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1st Semi-final, Cardiff, June 14, 2017, ICC Champions Trophy
(37.1/50 ov, T:212) 215/2

Pakistan won by 8 wickets (with 77 balls remaining)

Player Of The Match

Hasan Ali stars as Pakistan crush England to reach final

England's quest to secure their first trophy in a 50-over global tournament came to grief in emphatic fashion in Cardiff as Pakistan surged into the final of the Champions Trophy with masterful unpredictability

Pakistan 215 for 2 (Azhar 76, Fakhar 57) beat England 211 (Root 46, Bairstow 43, Hasan 3-35, Junaid 2-42) by eight wickets
Scorecard and ball-by-ball details
England's quest to secure their first trophy in a 50-over global tournament came to grief in emphatic fashion in Cardiff as Pakistan surged into the final of the Champions Trophy with masterful unpredictability, completing a thumping win by eight wickets with nearly 13 overs to spare.
Central to Pakistan's victory was their commendable vigour and skill with the ball on a dry, abrasive surface to dismiss England for only 211. A re-used pitch was the one on which Pakistan had earned their semi-final spot by edging out Sri Lanka in frenzied fashion on Monday, and it might have been designed for them. This time, there were no alarms with the bat as both their wickets and nerves remained intact.
England, who have been routine collectors of 300-plus scores since the last World Cup, have rarely looked as subservient since they adopted a more daring brand of one-day cricket largely fought out on more batsman-friendly surfaces. They became becalmed with the bat as Pakistan's pace attack found enough reverse swing to be perpetually dangerous, and they did not match their opponent's standard when it was their own turn to bowl.
Neither should this England defeat be remotely put down to an inability to cope with the demands of the occasion, because interest in this tournament on their own shores has been manageable, disappointingly so. They tried to adapt to conditions but came up short. Morgan's measured comment that they "did not prepare for a used wicket" was revealing.
They were simply outplayed. All six Pakistan bowlers acquitted themselves impressively, backed up by combative fielding and the desire of their wicketkeeper-captain, Sarfraz Ahmed, to maintain an attacking intent.
Hasan Ali, a fist-pumping, arm-outstretching inspiration, finished with 3 for 35 and his 10 wickets make him the leading wicket-taker in the tournament - the face of Pakistan's success. He continued to sweet-talk the Kookaburra ball into occasional responses - a reluctant grunt of reverse here, a wink of compliance there. Junaid Khan was another impressive suitor.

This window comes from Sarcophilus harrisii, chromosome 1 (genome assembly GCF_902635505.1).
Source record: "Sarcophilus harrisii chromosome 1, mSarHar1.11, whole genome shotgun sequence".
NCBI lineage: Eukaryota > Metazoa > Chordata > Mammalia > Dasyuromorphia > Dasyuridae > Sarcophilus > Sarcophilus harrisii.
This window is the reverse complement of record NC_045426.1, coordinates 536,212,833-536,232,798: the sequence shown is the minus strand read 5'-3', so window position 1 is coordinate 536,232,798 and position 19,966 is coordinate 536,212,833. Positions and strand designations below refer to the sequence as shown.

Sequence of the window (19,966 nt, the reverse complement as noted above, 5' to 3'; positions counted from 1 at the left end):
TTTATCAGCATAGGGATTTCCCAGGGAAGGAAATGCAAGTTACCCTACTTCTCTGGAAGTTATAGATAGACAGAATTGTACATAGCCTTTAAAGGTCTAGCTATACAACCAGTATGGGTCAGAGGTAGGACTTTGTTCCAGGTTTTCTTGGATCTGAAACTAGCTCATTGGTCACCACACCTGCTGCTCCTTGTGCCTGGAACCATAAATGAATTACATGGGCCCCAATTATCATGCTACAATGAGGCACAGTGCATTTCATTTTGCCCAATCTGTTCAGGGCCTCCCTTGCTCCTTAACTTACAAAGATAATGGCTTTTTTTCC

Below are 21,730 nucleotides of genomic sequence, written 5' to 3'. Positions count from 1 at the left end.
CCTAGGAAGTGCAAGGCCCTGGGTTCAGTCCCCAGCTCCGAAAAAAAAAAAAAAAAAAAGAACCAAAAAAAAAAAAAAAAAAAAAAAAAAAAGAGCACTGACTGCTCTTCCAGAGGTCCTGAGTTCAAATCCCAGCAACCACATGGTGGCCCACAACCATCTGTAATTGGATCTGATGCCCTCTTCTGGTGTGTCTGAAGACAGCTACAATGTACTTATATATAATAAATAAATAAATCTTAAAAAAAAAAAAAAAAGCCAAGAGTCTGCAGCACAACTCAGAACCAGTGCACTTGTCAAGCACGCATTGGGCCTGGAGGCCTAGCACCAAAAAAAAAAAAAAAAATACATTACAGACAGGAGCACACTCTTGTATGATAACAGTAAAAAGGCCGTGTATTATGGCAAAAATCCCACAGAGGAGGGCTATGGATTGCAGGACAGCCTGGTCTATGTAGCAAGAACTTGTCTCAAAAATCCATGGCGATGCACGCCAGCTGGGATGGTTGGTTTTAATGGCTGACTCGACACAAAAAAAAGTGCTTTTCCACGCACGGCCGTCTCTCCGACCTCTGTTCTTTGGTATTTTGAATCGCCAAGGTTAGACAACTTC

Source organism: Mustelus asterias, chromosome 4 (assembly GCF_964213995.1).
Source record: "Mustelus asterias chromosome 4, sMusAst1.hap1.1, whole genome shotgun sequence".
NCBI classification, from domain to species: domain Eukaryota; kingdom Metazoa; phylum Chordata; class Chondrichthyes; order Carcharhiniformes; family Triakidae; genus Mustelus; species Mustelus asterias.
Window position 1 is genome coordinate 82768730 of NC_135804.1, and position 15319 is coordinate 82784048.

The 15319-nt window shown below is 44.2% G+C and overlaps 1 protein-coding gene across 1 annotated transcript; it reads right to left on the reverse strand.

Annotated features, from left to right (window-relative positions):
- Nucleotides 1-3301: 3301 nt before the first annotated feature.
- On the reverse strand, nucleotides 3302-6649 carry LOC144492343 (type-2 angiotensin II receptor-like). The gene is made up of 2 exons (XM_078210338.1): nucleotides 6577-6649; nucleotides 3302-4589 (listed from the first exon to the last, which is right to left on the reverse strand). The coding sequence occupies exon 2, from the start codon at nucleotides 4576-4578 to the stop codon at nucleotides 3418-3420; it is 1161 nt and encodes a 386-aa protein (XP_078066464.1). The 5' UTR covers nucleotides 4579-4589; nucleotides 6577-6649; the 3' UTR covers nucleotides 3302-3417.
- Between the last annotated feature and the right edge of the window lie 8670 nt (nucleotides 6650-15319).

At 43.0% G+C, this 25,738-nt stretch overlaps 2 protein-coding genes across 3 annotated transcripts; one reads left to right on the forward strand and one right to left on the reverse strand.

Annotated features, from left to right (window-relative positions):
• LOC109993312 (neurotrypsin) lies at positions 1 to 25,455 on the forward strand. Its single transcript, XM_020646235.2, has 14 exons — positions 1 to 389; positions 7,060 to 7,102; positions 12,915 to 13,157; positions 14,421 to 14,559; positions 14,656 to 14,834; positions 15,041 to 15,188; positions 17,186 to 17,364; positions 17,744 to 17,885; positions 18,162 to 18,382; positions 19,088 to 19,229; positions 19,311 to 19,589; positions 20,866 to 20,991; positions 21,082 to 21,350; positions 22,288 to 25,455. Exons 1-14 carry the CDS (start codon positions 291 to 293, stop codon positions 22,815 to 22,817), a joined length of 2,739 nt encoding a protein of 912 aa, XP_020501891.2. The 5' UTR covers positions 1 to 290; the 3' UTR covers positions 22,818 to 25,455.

Pakistan had been dealt a potentially grievous blow before the toss when Mohammad Amir, their attack leader, was ruled out of the match with a back spasm. However, Rumman Raees, his reputation enhanced in the Pakistan Super League, put in a solid shift of left-arm fast-medium on his ODI debut. Imad Wasim's left-arm slows and the leg spin of the recalled Shadab Khan also contained England's ambitions on a dry, used surface, with the seasoned Mohammad Hafeez equally hard to combat.
Pakistan's chase was a breeze, and Fakhar Zaman's exuberant innings - 57 from 58 balls - was an unfastened kite that swirled around unpredictably in that breeze. An opening stand of 118 in 21 overs made necessary early inroads into England's total. While Azhar progressed intelligently to 76, Fakhar pretty much did what he liked.
Fakhar, a former navy trainee who is in his first ODI series, claimed his second successive half-century in a do-or-die game. England's quicks pounded the middle of the pitch in an obsessive belief that they could dismiss him with the short ball. Their conviction was understandable because it was a seat-of-the-pants innings from the moment he top-edged the second ball he faced, from Mark Wood, over fine leg for six. Another flew in the same direction off the helmet. An on-the-charge pull against Jake Ball was another variation.